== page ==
Hier der Trailer zur Doku „Earth Days – The Seeds of a Revolution“ über die Anfänge der Umweltbewegung in Amerika.
It is now all the rage in the Age of Al Gore and Obama, but can you remember when everyone in America was not Going Green? Visually stunning, vastly entertaining and awe-inspiring, Earth Days looks back to the dawn and development of the modern environmental movement—from its post-war rustlings in the 1950s and the 1962 publication of Rachel Carsons incendiary bestseller Silent Spring, to the first wildly successful 1970 Earth Day celebration and the subsequent firestorm of political action.
Earth Days secret weapon is a one-two punch of personal testimony and rare archival media. The extraordinary stories of the eras pioneers—among them Former Secretary of the Interior Stewart Udall; biologist/Population Bomb author Paul Ehrlich; Whole Earth Catalog founder Stewart Brand; Apollo Nine astronaut Rusty Schweickart; and renewable energy pioneer Hunter Lovins—are beautifully illustrated with an incredible array of footage from candy-colored Eisenhower-era tableaux to classic tear-jerking 1970s anti-litterbug PSAs.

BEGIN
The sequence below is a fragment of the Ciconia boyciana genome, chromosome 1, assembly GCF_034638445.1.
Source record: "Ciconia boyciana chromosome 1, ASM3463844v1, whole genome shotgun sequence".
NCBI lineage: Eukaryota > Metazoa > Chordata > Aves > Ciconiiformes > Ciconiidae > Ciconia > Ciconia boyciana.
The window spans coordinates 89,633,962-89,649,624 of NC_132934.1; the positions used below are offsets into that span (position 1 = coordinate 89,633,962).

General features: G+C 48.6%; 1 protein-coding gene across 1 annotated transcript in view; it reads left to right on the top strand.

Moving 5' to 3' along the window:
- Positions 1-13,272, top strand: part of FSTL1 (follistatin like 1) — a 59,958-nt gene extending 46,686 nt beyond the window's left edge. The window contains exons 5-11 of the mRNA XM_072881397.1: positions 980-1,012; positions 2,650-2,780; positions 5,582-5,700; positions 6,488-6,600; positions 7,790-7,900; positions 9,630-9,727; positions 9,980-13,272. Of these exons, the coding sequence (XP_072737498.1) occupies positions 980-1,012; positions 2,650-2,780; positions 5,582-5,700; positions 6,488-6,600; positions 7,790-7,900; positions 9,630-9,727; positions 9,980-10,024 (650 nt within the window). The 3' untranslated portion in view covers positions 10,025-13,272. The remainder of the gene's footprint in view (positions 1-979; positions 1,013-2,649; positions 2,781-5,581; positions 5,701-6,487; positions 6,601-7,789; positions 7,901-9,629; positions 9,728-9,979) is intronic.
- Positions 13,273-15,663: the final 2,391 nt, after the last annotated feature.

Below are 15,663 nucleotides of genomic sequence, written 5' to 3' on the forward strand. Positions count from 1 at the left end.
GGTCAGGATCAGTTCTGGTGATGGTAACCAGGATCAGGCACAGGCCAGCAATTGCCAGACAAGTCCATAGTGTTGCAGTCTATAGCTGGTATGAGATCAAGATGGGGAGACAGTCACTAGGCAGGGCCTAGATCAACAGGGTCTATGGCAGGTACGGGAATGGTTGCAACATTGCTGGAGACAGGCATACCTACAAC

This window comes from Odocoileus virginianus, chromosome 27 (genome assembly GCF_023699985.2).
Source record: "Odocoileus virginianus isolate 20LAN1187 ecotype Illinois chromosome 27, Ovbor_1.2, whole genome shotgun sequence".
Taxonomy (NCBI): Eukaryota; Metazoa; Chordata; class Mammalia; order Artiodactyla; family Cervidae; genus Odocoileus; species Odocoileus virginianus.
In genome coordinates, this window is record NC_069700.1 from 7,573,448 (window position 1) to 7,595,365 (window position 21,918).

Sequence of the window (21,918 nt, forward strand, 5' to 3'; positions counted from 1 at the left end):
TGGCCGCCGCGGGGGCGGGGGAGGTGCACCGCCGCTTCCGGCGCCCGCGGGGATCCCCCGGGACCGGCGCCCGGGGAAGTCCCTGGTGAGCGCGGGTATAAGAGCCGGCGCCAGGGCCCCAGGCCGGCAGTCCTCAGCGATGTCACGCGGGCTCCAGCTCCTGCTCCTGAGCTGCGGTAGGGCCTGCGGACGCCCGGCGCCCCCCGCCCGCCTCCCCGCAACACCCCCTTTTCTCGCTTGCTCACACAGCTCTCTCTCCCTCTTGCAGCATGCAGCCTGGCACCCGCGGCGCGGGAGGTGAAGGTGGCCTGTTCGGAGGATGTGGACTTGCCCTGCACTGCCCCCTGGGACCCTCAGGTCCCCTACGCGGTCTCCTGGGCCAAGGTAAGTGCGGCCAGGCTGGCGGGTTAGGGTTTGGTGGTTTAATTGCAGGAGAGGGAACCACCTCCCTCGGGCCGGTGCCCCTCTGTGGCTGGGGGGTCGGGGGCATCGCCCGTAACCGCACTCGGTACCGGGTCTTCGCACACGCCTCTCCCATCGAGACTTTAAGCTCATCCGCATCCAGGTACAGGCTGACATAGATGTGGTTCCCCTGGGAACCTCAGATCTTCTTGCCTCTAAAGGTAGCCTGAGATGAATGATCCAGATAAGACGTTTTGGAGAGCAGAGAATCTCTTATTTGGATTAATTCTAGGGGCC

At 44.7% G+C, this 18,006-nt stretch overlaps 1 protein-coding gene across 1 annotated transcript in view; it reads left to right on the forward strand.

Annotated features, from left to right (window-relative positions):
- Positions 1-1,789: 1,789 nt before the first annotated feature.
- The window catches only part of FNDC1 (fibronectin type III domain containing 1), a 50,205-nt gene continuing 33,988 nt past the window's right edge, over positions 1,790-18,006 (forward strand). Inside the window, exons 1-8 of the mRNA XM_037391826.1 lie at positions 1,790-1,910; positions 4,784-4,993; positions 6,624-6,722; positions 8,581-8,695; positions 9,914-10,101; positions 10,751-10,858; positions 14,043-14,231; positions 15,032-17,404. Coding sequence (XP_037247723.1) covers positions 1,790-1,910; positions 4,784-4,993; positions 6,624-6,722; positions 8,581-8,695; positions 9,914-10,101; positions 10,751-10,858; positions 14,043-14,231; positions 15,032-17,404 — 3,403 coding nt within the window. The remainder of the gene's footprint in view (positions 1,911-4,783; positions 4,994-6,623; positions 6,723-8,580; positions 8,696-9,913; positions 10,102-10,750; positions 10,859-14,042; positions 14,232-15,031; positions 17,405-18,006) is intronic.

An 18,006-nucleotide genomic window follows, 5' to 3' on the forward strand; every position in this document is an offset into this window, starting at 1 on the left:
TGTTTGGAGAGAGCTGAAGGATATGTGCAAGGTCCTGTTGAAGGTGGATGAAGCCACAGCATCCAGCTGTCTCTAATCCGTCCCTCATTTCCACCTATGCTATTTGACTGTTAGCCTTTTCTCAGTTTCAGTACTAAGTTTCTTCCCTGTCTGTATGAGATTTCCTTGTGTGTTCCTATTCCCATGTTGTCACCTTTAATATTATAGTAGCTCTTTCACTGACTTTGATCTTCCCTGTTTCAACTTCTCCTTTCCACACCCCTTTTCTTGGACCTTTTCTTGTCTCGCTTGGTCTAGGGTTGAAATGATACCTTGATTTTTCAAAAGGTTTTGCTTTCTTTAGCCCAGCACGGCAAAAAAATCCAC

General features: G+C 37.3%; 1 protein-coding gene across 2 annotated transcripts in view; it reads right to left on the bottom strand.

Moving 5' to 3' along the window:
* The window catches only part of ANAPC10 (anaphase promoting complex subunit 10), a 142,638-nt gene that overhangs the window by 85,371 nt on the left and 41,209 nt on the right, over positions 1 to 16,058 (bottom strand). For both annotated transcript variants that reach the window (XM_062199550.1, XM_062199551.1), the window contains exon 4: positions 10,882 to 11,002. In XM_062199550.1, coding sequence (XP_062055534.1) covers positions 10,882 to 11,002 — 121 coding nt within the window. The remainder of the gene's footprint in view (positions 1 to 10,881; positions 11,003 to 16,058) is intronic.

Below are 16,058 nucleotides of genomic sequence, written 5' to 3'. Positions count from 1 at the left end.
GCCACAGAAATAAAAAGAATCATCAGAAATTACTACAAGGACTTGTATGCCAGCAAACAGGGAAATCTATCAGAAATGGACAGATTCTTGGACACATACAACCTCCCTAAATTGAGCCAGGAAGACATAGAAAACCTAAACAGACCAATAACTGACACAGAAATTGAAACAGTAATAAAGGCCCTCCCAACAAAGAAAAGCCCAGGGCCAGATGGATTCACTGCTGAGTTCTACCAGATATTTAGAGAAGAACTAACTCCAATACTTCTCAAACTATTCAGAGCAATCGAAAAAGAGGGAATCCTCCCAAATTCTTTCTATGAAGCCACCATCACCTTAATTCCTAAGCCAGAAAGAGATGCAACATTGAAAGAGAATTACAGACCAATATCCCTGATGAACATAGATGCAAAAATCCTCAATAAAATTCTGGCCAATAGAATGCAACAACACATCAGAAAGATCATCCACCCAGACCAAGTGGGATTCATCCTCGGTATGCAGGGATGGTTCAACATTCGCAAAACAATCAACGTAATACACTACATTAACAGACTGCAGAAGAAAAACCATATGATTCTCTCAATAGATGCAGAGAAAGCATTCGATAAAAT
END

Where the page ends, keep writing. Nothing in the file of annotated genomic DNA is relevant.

[update] Die LA Times hat einen Artikel über Öko-Dokus, die trotz herausragender Kritiken kein Publikum finden, weil die lieber Schrott wie Transformers schauen:
three years after "An Inconvenient Truth" won over moviegoers and Oscar voters, many new works are suffering the same fate plaguing other intellectually engaging films: moviegoers would rather hug Transformers than trees.
“Food, Inc.,” a documentary about the dangers of the food supply, has done remarkably well since its June 12 premiere, grossing $3.6 million to date. Some upcoming documentaries -- including Sept. 11's “No Impact Man," about one man's obsessive yearlong quest to live sustainably -- could well leave an equally impressive box-office mark.
But because ticket buyers prefer escapist fare these days, it's not easy being green. Just as audiences have shied away from highbrow dramas, ticket buyers have been reluctant to swim to “The Cove,” a documentary on Japanese dolphin killing that has some of the year's best reviews.